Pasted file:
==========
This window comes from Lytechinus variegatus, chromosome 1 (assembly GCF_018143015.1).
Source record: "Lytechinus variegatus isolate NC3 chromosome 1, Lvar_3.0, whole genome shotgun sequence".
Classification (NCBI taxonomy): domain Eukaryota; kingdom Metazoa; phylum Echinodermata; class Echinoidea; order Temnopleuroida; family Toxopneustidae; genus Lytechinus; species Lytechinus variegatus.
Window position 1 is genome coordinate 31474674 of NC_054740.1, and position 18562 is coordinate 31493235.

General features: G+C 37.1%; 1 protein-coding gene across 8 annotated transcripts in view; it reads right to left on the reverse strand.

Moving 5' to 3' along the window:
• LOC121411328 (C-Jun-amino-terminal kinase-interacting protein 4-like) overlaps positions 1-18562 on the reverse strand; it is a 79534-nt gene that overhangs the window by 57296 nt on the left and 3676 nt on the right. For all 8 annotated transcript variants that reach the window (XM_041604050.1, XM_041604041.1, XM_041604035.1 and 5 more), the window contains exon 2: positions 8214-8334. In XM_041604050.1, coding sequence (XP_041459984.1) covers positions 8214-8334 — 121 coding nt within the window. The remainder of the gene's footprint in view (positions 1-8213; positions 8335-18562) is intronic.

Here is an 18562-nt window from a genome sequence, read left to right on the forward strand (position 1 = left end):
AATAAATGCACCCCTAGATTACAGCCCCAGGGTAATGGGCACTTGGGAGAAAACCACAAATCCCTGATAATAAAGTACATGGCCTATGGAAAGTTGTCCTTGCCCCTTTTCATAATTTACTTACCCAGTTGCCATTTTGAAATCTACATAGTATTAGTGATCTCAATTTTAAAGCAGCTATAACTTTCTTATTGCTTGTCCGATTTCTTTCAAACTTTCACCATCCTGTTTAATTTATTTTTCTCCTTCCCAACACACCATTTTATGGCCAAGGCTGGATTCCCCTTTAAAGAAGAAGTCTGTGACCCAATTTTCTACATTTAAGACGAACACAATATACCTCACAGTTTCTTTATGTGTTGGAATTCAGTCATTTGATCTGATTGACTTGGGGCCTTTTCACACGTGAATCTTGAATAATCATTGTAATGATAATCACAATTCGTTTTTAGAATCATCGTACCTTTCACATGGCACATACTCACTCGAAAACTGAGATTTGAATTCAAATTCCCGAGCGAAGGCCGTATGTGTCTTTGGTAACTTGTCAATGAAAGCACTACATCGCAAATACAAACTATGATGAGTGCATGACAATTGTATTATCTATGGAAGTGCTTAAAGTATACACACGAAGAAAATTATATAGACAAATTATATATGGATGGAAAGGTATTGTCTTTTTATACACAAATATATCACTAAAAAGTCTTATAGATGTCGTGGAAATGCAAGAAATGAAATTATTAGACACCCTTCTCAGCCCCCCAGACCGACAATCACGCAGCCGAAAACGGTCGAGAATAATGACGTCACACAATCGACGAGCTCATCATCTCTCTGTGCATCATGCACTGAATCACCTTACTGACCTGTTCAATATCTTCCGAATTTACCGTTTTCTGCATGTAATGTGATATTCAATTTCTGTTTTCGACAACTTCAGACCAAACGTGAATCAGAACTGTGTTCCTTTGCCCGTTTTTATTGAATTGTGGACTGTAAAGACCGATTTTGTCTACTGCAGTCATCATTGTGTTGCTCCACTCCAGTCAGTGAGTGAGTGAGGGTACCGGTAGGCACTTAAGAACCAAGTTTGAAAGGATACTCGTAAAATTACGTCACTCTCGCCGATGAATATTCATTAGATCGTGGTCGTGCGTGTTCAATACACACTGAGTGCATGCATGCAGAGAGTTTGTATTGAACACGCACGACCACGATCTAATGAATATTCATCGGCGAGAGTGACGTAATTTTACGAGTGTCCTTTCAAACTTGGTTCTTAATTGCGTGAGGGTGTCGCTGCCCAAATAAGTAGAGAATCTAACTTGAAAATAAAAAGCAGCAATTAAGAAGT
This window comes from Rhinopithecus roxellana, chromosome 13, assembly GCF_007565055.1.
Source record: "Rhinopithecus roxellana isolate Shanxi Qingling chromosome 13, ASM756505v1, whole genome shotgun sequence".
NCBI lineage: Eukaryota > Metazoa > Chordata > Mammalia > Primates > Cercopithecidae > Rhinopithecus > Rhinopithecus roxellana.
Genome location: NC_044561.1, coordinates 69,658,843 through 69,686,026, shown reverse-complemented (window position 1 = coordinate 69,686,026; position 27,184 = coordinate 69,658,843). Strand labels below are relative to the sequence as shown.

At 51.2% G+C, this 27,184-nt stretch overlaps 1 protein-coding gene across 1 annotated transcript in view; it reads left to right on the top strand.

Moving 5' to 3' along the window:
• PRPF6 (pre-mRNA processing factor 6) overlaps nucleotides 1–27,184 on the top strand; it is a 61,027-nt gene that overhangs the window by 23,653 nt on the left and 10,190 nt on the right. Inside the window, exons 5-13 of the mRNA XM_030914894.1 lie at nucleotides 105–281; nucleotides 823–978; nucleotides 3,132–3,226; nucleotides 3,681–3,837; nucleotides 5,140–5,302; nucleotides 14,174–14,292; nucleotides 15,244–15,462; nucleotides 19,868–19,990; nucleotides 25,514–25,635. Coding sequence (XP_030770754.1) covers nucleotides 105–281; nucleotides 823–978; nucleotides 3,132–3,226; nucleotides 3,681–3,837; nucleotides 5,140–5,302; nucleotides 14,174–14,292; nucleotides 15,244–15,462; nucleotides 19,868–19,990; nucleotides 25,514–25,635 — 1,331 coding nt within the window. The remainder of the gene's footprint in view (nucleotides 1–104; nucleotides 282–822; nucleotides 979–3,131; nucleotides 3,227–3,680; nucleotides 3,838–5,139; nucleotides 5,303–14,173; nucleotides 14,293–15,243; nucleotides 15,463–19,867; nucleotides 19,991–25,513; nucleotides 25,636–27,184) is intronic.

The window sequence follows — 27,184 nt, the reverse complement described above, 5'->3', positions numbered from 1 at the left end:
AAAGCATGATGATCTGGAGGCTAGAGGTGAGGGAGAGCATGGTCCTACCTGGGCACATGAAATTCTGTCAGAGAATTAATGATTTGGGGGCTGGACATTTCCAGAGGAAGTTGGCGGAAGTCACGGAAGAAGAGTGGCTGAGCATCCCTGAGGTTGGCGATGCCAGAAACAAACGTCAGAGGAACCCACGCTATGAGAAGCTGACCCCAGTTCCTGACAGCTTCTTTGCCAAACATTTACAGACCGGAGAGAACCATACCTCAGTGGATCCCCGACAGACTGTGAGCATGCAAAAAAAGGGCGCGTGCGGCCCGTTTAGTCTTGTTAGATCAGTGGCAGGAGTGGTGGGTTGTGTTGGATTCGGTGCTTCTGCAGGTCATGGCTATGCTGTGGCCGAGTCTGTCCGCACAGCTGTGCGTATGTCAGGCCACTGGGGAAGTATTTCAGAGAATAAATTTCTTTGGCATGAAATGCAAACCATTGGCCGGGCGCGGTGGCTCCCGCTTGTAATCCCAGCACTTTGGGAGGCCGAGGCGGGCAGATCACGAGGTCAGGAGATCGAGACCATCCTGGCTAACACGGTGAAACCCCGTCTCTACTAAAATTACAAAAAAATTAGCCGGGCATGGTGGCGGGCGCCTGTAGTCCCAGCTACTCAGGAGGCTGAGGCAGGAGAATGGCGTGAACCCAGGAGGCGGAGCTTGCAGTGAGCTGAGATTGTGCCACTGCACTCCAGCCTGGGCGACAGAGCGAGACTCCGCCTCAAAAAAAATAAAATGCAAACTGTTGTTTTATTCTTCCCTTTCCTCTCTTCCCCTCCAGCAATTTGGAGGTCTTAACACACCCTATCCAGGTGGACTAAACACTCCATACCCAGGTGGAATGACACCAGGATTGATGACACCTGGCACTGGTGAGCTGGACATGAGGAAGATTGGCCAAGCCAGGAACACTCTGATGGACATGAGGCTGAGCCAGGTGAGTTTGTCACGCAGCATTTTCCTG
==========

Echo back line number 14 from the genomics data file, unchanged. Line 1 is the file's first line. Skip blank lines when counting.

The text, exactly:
At 51.2% G+C, this 27,184-nt stretch overlaps 1 protein-coding gene across 1 annotated transcript in view; it reads left to right on the top strand.